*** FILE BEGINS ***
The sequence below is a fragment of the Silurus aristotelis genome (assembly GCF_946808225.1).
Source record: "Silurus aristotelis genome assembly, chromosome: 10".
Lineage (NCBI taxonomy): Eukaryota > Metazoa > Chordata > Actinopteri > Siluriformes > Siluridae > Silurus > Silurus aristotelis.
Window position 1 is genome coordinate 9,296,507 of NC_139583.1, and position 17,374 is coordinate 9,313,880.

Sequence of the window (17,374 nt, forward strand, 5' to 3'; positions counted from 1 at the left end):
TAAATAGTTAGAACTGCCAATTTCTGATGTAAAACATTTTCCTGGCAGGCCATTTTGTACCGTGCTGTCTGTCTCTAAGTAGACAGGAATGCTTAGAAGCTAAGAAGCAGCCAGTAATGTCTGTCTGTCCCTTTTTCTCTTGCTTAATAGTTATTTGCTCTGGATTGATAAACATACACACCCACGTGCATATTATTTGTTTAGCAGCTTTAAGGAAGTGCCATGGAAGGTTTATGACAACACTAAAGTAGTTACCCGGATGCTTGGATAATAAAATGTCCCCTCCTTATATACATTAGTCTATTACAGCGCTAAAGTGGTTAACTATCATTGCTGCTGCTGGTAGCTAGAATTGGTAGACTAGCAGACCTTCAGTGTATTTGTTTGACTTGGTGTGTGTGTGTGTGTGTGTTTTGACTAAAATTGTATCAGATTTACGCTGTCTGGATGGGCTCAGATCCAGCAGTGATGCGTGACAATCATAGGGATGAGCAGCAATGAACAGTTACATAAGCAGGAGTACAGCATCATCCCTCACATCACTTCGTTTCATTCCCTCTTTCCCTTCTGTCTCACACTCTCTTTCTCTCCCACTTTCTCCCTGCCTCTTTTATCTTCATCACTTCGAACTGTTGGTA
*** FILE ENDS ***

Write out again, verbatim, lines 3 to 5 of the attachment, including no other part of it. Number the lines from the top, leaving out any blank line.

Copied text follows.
Lineage (NCBI taxonomy): Eukaryota > Metazoa > Chordata > Actinopteri > Siluriformes > Siluridae > Silurus > Silurus aristotelis.
Window position 1 is genome coordinate 9,296,507 of NC_139583.1, and position 17,374 is coordinate 9,313,880.

Sequence of the window (17,374 nt, forward strand, 5' to 3'; positions counted from 1 at the left end):